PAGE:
Seville Oranges

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oranges

They brighten the gloomiest of the January – February days with their bright, vibrant colour bringing the joy and warmth of Spain to our dank, wet, cold winter shores. The winter rain is crashing against my window as I write this but I will have some of the Seville orange marmalade in my porridge for breakfast.

So where do they come from? Well it’s in the name, Seville, Andalucia – the hot dry province of Southern SpainĀ http://www.andalucia.com/cities/sevilla.htm where they know how to party! What we now call Seville oranges are a sour orange that actually came from China in the 10th century establishing themselves in the medieval Southern Spain in the 1100’s.

A seville orange smells like an orange, but has a rough, thick and bumpy, deep orange-coloured peel and a pale orange translucent flesh. It is sour, tart and bitter and full of seeds. It is not something you just eat, but you can use what is locked away in it to great effect. It’s skin is packed full of fragrant essential oils and it is extremely juicy.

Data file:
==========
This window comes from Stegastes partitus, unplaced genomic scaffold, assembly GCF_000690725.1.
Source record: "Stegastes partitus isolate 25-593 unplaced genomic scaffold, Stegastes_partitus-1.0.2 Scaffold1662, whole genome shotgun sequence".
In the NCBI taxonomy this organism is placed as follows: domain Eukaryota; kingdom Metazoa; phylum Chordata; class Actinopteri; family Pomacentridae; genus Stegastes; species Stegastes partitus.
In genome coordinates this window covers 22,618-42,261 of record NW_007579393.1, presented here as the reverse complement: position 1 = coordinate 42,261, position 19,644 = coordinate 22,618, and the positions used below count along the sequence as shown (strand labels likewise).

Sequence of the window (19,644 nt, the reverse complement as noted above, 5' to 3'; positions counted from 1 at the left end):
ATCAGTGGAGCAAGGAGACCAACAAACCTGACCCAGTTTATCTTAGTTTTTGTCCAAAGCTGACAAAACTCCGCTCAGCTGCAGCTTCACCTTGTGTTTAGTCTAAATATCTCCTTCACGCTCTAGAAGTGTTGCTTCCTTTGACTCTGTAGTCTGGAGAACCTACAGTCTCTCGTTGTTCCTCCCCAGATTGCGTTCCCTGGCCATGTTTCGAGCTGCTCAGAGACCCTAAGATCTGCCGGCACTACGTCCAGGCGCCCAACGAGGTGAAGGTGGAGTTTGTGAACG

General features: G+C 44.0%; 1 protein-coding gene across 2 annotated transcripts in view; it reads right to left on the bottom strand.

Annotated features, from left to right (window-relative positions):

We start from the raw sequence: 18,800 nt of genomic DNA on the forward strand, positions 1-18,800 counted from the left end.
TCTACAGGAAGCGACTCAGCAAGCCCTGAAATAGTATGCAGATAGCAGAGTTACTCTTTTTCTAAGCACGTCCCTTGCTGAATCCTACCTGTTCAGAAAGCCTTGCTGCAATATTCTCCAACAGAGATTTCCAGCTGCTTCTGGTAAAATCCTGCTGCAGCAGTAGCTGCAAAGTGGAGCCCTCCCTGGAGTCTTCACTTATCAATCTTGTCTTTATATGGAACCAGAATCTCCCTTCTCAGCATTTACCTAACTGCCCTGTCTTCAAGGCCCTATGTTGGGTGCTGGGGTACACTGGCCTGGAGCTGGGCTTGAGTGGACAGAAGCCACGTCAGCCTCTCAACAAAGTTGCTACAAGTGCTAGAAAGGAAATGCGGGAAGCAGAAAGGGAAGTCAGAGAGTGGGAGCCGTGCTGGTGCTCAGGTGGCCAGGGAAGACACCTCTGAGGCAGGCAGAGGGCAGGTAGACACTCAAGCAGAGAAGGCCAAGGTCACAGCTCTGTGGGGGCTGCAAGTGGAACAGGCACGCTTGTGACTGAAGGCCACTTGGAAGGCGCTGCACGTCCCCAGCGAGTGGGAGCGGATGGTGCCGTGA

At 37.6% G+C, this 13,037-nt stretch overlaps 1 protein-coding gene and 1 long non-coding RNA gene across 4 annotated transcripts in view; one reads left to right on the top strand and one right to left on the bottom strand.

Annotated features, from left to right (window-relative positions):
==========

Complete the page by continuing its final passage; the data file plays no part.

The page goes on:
It’s pre-cursor, the sour orange from China, is widely used in Chinese medicine for nausea, indigestion and constipation. When crushed, along with its leaves, it makes a soap substitute. No doubt it has a wide range of uses in the cosmetic industry and is certainly used in modern pharmaceuticals to help make weight loss products.

It’s most common food use in the UK is marmalade. We make it every year and have gradually learnt to incorporate into all sorts of things ,not just on toast. Like I said, I mix it in my porridge. It’s tart bitter sweetness added to a stock or gravy goes wonderfully with roast pork or game.

We also use them to make a gluten free cake – Seville Orange Polenta cake.

Here is the recipe and we have made a little video about how to make it. Do go and have a look here.